With Escalating Conflict in Syria, Israel Can’t Afford to Flinch

Last week, Israel struck Iranian positions near Damascus, evidently to prevent an attack on its own territory. Tehran responded by launching rockets from Syria into the Golan Heights, which either fell short of their targets or were intercepted by Israeli countermeasures; to this, Jerusalem responded with a series of attacks throughout Syria. The episode constitutes a new escalation in the ongoing conflict between the Jewish state and the Islamic Republic, about which Yaakov Amidror comments:

Unlike past reports involving attacks on select targets or a single warehouse, the IDF sought to strike a vast array of targets, apparently the entirety of Iran’s infrastructure in Syria—from intelligence outposts to weapons facilities. [In other words], Israel sought to exploit the opportunity to hit a wide range of targets. The IDF had surely been aware of many of these targets for some time, but the opportunity or the diplomatic justification to attack them hadn’t emerged yet. The Iranians created the justification by firing directly at Israel for the first time. The new situation necessitated a different type of response—decisive and comprehensive.

Because Israel cannot allow Iran to build another war machine in Syria—on top of the one it already has in Lebanon in the form of Hizballah—it had to put a “price tag” on Tehran’s activities. Such an attack, if it was indeed successful, will have set the price appropriately. With that, Israel must not ease up. Its intelligence branches need to understand what was destroyed and then identify where and how Iran intends to push its military build-up forward—and neutralize that as well.

Israel’s mission planners [also] need to study the operation and look into the seemingly exaggerated Russian claim that some of the missiles fired by Israel were intercepted by Syrian air defenses (which the IDF targeted only after they opened fire on Israeli planes). They need to think of new attack methods to overcome the dense Syrian defenses, which mainly consist of Russian air-defense systems. The fight isn’t over yet; it seems Iran still hasn’t given up on its plans.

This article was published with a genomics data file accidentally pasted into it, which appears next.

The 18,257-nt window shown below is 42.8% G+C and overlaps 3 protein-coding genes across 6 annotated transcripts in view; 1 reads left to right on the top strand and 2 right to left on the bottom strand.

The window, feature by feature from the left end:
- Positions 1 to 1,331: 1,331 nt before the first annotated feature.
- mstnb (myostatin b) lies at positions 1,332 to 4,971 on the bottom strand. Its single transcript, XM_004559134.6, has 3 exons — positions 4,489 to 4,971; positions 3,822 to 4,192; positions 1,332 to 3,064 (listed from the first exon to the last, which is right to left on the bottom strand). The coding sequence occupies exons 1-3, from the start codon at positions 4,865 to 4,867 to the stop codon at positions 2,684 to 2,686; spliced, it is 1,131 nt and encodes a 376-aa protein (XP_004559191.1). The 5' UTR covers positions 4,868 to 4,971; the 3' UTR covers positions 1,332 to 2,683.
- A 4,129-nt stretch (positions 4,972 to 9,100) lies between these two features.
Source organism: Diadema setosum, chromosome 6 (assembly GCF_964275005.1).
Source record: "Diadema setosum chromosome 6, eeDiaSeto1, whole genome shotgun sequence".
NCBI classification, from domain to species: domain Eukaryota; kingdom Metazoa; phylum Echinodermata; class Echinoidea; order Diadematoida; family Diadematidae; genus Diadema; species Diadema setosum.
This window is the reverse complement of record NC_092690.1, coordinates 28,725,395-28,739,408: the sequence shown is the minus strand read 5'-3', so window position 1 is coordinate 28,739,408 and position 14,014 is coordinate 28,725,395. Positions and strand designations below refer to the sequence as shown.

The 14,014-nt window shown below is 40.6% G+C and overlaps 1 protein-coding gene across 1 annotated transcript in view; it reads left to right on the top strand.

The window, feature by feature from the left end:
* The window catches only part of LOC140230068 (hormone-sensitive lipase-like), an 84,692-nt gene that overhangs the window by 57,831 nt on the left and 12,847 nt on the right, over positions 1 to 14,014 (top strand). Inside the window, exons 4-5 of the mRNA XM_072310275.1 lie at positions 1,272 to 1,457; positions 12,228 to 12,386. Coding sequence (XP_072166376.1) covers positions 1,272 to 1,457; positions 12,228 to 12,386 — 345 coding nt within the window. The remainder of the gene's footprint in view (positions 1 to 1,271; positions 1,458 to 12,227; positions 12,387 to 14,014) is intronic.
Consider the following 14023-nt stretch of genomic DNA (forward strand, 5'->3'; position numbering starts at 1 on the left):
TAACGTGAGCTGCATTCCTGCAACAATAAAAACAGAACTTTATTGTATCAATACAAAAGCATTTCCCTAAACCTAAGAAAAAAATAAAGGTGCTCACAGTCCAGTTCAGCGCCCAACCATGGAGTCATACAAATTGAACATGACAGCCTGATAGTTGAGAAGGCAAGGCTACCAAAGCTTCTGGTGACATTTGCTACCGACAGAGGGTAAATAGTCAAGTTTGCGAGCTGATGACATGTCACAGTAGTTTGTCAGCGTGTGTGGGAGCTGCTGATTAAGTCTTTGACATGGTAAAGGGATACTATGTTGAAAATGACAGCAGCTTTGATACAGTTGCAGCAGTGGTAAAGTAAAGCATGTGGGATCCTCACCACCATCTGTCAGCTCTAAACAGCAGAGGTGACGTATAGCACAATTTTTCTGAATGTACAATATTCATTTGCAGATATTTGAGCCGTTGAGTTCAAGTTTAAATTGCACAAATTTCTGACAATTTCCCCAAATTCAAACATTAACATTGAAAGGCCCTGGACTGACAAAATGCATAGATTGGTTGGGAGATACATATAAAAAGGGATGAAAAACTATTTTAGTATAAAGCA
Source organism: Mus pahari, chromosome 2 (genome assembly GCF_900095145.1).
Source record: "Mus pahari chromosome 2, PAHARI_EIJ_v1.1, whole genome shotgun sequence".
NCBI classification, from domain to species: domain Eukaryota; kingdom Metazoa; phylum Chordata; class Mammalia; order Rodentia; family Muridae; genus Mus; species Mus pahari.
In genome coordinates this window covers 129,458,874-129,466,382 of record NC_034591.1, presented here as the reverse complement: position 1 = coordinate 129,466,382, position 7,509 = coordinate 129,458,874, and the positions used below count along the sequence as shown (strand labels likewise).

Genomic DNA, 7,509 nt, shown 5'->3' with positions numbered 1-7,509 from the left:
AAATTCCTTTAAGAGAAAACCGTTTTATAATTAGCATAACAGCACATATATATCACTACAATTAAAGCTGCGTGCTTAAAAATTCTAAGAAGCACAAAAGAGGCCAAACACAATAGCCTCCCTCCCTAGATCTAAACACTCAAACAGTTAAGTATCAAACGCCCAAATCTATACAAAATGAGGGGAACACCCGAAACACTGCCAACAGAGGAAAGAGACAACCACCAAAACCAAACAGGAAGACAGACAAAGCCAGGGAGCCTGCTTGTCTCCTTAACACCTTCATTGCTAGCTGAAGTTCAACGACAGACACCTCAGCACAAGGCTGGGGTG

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Read more at Israel Hayom

More about: Iran, Israel & Zionism, Israeli Security, Syrian civil war

Nikki Haley Succeeded at the UN Because She Saw It for What It Is

Oct. 15 2018

Last week, Nikki Haley announced that she will be stepping down as the U.S. ambassador to the United Nations at the end of the year. When President Trump appointed her to the position, she had behind her a successful tenure as governor of South Carolina, but no prior experience in foreign policy. This, writes Seth Lispky, turned out to have been her greatest asset:

What a contrast [Haley provided] to the string of ambassadors who fell on their faces in the swamp of Turtle Bay. That’s particularly true of the two envoys under President Barack Obama. [The] “experienced” hands who came before her proceeded to fail. Their key misconception was the notion that the United Nations is part of the solution to the world’s thorniest problems. Its charter was a vast treaty designed by diplomats to achieve “peace,” “security,” and “harmony.”

What hogwash.

Haley, by contrast, may have come in without experience—but that meant she also lacked for illusions. What a difference when someone knows that they’re in a viper pit—that the UN is itself the problem. And has the gumption to say so.

This became apparent the instant Haley opened her first press conference, [in which she said of the UN’s obsessive fixation on condemning the Jewish state]: “I am here to say the United States will not turn a blind eye to this anymore. I am here to underscore the ironclad support of the United States for Israel. . . . I am here to emphasize that the United States is determined to stand up to the UN’s anti-Israel bias.”

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Read more at New York Post

More about: Nikki Haley, U.S. Foreign policy, United Nations, US-Israel relations